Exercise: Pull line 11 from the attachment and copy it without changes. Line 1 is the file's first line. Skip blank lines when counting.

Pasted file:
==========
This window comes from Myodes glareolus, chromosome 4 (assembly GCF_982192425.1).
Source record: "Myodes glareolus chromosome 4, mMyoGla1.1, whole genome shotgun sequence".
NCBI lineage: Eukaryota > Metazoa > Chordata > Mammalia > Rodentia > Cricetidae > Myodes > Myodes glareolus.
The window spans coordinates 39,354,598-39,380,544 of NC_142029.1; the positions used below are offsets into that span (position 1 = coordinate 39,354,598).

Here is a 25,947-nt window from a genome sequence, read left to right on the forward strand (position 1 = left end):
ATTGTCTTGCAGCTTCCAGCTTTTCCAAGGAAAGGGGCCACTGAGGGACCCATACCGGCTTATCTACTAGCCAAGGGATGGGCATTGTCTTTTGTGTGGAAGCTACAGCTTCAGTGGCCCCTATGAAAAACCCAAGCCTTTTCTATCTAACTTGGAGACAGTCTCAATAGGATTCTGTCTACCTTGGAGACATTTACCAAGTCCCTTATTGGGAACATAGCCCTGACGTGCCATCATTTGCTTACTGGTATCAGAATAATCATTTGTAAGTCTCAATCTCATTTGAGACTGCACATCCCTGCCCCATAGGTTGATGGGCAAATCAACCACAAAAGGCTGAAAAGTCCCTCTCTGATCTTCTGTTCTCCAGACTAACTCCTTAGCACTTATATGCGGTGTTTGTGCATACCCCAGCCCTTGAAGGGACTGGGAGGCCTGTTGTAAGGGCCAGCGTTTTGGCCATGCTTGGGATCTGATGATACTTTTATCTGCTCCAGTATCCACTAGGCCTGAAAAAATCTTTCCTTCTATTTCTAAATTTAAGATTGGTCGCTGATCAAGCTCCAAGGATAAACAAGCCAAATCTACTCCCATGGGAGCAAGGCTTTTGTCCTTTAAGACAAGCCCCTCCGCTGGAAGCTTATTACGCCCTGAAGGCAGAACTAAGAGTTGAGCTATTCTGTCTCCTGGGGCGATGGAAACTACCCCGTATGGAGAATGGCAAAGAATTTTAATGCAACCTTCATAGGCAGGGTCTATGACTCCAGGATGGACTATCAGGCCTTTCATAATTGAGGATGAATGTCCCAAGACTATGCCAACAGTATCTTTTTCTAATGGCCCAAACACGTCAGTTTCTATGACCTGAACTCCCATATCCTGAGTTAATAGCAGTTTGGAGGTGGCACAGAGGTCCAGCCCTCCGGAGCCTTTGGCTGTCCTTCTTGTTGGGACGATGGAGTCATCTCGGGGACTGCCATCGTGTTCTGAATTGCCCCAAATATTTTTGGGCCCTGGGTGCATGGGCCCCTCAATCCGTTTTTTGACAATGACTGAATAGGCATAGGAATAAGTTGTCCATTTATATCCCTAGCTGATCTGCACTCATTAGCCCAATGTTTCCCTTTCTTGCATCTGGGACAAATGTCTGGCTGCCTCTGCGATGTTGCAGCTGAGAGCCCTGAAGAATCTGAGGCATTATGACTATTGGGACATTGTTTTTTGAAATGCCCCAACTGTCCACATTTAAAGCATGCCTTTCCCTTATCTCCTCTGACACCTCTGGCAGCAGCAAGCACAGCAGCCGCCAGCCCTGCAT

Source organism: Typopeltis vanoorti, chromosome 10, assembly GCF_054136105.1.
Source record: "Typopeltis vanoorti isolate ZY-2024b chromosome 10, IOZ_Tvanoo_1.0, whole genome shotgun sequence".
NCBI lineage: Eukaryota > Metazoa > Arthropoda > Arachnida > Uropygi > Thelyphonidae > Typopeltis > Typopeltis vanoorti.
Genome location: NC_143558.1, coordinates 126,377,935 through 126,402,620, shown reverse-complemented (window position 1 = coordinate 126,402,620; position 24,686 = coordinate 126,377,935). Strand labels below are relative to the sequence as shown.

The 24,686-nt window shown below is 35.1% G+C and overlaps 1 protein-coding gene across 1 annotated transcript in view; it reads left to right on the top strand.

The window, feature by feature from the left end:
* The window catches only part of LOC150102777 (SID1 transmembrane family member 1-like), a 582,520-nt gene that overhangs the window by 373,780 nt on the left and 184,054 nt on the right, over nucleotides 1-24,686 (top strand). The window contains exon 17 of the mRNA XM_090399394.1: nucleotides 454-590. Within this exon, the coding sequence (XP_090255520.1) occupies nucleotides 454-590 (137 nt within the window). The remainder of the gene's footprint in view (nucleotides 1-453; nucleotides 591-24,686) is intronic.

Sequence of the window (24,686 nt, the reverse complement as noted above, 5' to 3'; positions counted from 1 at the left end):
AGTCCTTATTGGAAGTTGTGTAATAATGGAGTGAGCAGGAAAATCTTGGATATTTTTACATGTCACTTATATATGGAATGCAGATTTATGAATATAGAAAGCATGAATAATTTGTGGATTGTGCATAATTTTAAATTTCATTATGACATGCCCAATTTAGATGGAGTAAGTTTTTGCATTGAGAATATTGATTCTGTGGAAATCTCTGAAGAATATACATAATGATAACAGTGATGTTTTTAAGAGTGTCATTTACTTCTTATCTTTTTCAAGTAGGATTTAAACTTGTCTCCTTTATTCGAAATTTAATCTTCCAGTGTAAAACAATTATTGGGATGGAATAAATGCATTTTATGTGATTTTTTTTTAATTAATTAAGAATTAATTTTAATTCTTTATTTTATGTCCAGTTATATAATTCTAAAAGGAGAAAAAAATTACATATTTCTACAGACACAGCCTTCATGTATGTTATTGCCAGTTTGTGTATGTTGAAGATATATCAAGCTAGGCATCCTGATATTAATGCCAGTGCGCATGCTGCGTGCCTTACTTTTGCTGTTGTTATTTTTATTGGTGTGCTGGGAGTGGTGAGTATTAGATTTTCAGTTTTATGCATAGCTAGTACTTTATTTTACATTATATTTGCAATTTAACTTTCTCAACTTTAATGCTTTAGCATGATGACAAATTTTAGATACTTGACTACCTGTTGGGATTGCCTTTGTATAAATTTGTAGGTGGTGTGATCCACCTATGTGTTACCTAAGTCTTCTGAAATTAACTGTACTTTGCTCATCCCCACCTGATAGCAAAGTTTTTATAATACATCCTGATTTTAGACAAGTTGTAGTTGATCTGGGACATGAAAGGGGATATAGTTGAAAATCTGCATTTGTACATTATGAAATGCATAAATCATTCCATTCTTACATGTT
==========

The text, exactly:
The 24,686-nt window shown below is 35.1% G+C and overlaps 1 protein-coding gene across 1 annotated transcript in view; it reads left to right on the top strand.